Many chemical compounds have versatile uses. Sometimes, drugs which were developed for a certain purpose are surprisingly useful in other areas. Tamoxifen (tuh-MOCKS-if-en) is one such drug. Perhaps you have heard of it; you someone you know may have been treated with it. This compound is an effective treatment against certain common types of breast cancer.
Tamoxifen, or more specifically the Z isomer of tamoxifen, is an estrogen receptor antagonist.What that means is that tamoxifen will stick to estrogen receptors in the body and exclude estrogen from binding. Thanks to this receptor specificity, tamoxifen accumulates in estrogen receptor-positive breast cancer cells 200-fold more than in healthy cells. Tamoxifen’s natural affinity for estrogen receptor positive breast cancer cells means you can achieve lethal doses in cancer cells while not killing the normal, healthy cells. Chemotherapeutic drugs are often equally as toxic to normal cells as they are to cancer cells, so to minimize toxic side effects, concentrating the drug in the target area is crucial. For this reason, most cancer research is focused on targeting and delivery.
In addition to traditional cancer treatment, tamoxifen has found a particular niche as an adjuvant, or preventative, therapy. It is fairly common for women who have undergone successful breast cancer therapy to relapse. Adjuvant therapy involves indefinite treatment with a post-operative chemopreventative agent, such as tamoxifen. Women who are regularly administered tamoxifen after breast cancer treatments have a much lower rate of relapse. Tamoxifen is generally used in an adjuvant manner in post-menopausal women but not in pre-menopausal women, because of side effects precipitated by tamoxifen’s effect on estrogen receptors. Tamoxifen, then, is an extremely useful compound in the sphere of breast cancer treatment. But what if this common drug was capable of much, much more?
Tamoxifen is an interesting compound. It is hydrophobic (water-hating, like oil) except for a small tail which contains a nitrogen. This nitrogen is called a terminal tertiary amine. Terminal because it is at the end of the chain, tertiary because it is attached to three other things that are not hydrogen, and amine because it is nitrogen single-bonded only to carbon, which you can see in the above picture. When I was working on my thesis at Georgia Tech, I altered this end of the molecule, attaching different chemical groups in the hopes of increasing tamoxifen’s antibacterial activity. Yes, in addition to being used in chemotherapy and adjuvant treatments, tamoxifen also shows antibacterial activity.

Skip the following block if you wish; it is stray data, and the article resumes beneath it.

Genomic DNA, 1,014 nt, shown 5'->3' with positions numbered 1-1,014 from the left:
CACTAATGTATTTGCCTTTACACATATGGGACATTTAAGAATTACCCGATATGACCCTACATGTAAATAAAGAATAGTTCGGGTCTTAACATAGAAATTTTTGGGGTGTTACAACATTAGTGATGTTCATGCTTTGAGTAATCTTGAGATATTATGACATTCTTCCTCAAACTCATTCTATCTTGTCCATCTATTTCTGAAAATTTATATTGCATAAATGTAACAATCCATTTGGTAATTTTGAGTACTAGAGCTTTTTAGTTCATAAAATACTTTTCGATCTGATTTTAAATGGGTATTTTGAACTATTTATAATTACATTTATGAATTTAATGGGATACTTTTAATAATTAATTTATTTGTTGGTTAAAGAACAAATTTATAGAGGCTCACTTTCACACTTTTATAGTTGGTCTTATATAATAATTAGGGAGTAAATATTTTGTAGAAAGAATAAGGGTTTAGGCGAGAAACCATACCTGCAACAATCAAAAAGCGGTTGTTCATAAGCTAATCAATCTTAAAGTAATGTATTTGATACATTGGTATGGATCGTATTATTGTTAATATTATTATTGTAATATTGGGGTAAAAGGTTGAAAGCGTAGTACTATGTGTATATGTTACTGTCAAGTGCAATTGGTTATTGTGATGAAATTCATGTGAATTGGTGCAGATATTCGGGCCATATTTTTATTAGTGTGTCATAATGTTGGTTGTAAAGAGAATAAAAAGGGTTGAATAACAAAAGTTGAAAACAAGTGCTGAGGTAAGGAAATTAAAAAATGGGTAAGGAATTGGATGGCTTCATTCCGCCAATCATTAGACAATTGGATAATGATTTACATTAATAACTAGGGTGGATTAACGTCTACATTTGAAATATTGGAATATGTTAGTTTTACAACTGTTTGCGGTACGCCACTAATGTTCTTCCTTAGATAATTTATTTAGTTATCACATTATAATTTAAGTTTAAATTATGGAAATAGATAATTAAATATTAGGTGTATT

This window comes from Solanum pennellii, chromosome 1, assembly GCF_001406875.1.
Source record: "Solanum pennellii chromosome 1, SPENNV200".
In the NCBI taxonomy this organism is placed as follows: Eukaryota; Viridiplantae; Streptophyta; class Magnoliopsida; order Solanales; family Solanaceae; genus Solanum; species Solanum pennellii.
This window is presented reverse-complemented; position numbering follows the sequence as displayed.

Though the exact mechanism has not been elucidated, tamoxifen likely disrupts bacterial cell membranes, causing them to become leaky. When this membrane is compromised, cellular material can seep into the extracellular environment, leading to cell death. One observed effect is ion efflux, meaning that the ions within the cell like potassium and sodium, which are crucial to cell function, escape the bacteria into the surroundings. Without a proper balance of ions, the bacterium dies. The evidence for this comes from several images of bacterial cells before and after treatment with tamoxifen, where damage to the cell membrane can be seen after treatment, as well as quantified potassium ion efflux after treatment with tamoxifen. In short, tamoxifen poked holes in bacterial cell membranes, causing the cells to leak potassium, leading to cell death. All of this suggests that tamoxifen, an anticancer drug, may also be useful as an antibacterial drug. Other research shows that tamoxifen may be useful as an antifungal agent, could be used to treat leishmanial parasites, and is effective against tuberculosis which is resistant to other treatments.
Keep in mind that most of this research is in its infancy and it may be years before tamoxifen could be approved for anything besides cancer treatment. The point is to show that chemical compounds can often multitask in very interesting ways. Tamoxifen itself had an interesting history, initially being developed as birth control. Although it later found its calling as an anticancer agent and adjuvant therapy, tamoxifen was unsuccessful at the purpose for which it was created. In tests, tamoxifen actually induced ovulation. Some forward-thinking scientists realized the potential of the drug, however, and pushed it into cancer treatment trials, where it happily reigns today.